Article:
It was he who, under the protection of the munificent and discerning Cosmo, arrayed the first public library that modern Europe possessed. From privacy your founder rose to a throne; but on the throne he never forgot the studies which had been his delight in privacy. He was the centre of an illustrious group, composed partly of the last great scholars of Greece, and partly of the first great scholars of Italy, Théodore Gaza and George of Trebizond, Bessarin and Tilesto, Marsilio Ficino and Poggio Bracciolini. By him was founded the Vatican library, then and long after the most precious and the most extensive collection of books in the world. By him were carefully preserved the most valuable intellectual treasures which had been snatched from the wreck of the Byzantine empire. His agents were to be found everywhere—in the bazaars of the farthest East, in the monasteries of the farthest West—purchasing or copying worm-eaten parchments, on which were traced words worthy of immortality. Under his pas tronage were prepared accurate Latin versions of many precious remains of Greek poets and philosophers. But no department of literature owes so much to him as history. By him were introduced to the knowledge of Western Europe, two great and unrivalled models of historical composition, the work of Herodotus and the work of Thucydides. By him, too, our ancestors were first made acquainted with the graceful and lucid simplicity of Xenophon, and with the mainly good sense of Polybius. It was while he was occupied with cares like these that his attention was called to the intellectual wants of this region—a region now swarming with population, rich with culture, and resounding with the clang of machinery— a region which now sends forth fleets laden with its admirable fabrics to lands of which, in his days, no geographer had ever heard– then a wild, a poor, a half-barbarous tract, lying in the utmost verge of the known world. He gave his sanction to the plan of establishing a University at Glasgow, and bestowed on the new seat of learning all the privileges which belonged to the University of Bologna. I can conceive that n pitying smile passed over his face as he named Bologna and Glasgow together. At Bologna, he had long studied. No spot in the world has been more favoured by nature or by art. The surrounding country was a fruitful and sunny country, a country of corn-fields and vineyards. In the city the house of Bentivoglio bore rule—a house which vied with the Medici in taste and magnificence—which has left to posterity noble palaces and temples, and which gave a splendid patronage to arts and sciences. Glasgow he knew to be a poor, a small, a rude town, and, as he would have thought, not likely ever to be otherwise; for the soil, compared with the rich country at the foot of the Apennines, was barren, and the climate was such that an Italian shuddered at the thought of it. But it is not on the fertility of the soil– it is not on the mildness of the atmosphere that the prosperity of nations chiefly depends. Slavery and superstition can make Campania a land of beggars, and can change the plain of Enna into a desert. Noris it beyond the power of human intelligence and energy, developed

by civil and spiritual freedom, to turn sterile rocks and pestilental marshes into cities and gardens. Enlightened as your founder was, he little knew that he was himself a chief agent in a great revolution-physical and moral political and religious—in a revolution destined to make the last first, and the first last—in n revolution destined to invert the relative positions of Glasgow and Bologna. We cannot, I think, better employ a few minutes than in reviewing the stages of this great change in human affairs. The review shall be short. Indeed, I cannot do better than pass rapidly from century to century. Look at the world, then, a hundred years after the seal of Nicholas had been affixed to the instrument which called your college into existence. We find Europe– we find Scotland especially, in the agonies of that great revolution which we emphatically call the Reformation. The liberal patronage which Nicholas, and men like Nicholas, had given to learning, and of which the establishment of this seat of learning is not the least remarkable instance, had produced an effect which they had never contemplated. Ignorance was the talisman on which their power depended, and that talisman they had themselves broken. They had called in knowledge as a handmaid to decorate superstition, and their error produced its natural effect. I need not tell you what a part the votaries of classical learning, and especially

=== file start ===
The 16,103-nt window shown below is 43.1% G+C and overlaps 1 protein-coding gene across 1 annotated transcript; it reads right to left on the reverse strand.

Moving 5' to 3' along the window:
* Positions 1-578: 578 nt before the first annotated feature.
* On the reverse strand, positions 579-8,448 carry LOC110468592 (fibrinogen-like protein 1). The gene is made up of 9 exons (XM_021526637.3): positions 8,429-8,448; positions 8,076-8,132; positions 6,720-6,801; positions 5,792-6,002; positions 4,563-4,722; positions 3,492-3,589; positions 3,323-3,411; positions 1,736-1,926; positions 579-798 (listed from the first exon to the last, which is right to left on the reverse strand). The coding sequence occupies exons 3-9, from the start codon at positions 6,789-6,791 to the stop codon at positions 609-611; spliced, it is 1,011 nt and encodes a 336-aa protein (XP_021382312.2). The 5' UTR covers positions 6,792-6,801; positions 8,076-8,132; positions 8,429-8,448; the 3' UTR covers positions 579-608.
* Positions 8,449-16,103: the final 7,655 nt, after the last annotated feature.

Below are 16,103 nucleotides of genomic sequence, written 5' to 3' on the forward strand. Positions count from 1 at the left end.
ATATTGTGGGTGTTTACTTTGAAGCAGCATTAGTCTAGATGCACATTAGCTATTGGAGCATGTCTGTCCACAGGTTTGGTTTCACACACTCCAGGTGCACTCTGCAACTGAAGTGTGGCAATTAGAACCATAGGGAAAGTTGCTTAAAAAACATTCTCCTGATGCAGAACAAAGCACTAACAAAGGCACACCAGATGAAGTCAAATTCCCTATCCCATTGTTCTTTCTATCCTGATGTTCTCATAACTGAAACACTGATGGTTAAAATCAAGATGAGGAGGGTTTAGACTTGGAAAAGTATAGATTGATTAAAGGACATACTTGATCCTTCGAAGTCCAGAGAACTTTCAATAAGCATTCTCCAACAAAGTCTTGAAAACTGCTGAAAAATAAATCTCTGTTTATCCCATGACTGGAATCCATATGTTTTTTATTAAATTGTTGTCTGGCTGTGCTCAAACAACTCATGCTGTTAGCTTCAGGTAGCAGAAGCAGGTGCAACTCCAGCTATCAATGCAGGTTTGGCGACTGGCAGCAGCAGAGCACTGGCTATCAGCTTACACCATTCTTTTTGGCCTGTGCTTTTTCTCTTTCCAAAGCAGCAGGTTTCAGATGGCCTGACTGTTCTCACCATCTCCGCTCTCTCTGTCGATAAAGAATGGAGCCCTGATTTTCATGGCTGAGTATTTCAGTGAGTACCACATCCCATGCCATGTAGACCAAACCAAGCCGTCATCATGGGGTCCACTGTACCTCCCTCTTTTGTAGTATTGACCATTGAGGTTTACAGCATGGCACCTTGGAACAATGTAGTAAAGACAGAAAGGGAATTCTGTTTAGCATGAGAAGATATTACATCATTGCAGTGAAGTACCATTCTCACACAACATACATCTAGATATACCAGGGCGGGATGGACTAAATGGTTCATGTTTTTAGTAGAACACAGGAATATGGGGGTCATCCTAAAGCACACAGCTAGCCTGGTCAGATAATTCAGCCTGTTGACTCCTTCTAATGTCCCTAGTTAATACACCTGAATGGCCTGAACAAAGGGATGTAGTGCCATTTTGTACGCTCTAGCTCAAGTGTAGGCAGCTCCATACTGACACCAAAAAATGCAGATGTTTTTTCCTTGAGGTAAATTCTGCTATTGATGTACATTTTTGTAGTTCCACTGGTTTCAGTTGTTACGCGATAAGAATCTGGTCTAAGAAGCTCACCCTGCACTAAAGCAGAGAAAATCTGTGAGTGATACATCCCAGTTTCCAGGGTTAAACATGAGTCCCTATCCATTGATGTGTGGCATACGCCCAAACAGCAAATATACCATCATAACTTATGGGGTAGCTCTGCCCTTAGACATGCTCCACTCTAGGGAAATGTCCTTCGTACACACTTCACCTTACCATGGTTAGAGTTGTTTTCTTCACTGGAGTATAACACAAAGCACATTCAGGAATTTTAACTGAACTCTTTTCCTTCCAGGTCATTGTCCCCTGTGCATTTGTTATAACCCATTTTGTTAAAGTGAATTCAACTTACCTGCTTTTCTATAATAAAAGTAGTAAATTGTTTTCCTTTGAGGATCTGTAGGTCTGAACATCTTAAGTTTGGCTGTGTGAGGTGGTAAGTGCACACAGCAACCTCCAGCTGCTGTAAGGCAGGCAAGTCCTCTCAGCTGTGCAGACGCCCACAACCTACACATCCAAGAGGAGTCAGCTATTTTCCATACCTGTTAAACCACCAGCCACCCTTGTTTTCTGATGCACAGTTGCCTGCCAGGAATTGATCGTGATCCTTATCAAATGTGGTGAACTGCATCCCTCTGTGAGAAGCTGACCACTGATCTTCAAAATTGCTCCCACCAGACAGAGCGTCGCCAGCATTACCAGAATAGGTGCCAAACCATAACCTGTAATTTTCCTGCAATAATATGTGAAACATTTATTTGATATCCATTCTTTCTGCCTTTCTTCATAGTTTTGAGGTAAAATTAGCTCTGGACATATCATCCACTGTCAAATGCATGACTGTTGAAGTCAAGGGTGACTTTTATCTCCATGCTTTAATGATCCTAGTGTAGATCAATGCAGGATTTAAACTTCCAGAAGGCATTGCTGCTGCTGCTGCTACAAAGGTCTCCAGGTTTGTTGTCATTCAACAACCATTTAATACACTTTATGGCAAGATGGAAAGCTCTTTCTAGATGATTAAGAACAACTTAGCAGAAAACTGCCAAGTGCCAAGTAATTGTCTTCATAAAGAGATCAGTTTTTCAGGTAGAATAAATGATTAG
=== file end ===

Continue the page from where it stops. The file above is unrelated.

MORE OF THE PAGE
of Greek learning, the Humanists, as they were

then called, bore in the great movement against spiritual tyranny. In the Scotch University, I need hardly mention the names of Knox, of Buchanan, of Melville, of Maitland, of Lethington. They formed, in fact, the vangaard of that movement. Every one of the chief reformers—I do not at this moment remember a single exception—was a Humanist. Every eminent Humanist in the north of Europe was according to the measure of his uprightness and courage, a reformer. In truth, minds daily nourished with the best literature of Greece and Rome, necessarily grew too strong to be trammelled by the cobwebs of the scholastic divinity; and the influence of such minds was now rapidly felt by the whole community. for the invention of printing had brought books within the reach even of yeomen and of artisans. From the Mediterranean to the Frozen Sea, therefore, the public mind was everywhere in a ferment, and nowhere was the ferment greater than in Scotland. It was in the midst of martyrdoms and proscriptions, in the midst of a war between power and truth, that the first century of the existence of your University closed. Pass another hundred years, and we are in the midst of another revolution. The war between Popery and Protestantism had, in this island, been terminated by the victory of Protestantism. But from that war another war had sprung–the war between Prelucy and Puritanism. The hostile religious sects were allied, intermingled, confounded with hostile political parties. The monarchical element of the constitution was an object of almost exclusive devotion to the prelatist. The popular element of the constitution was especially dear to the Puritan. At length an appeal was made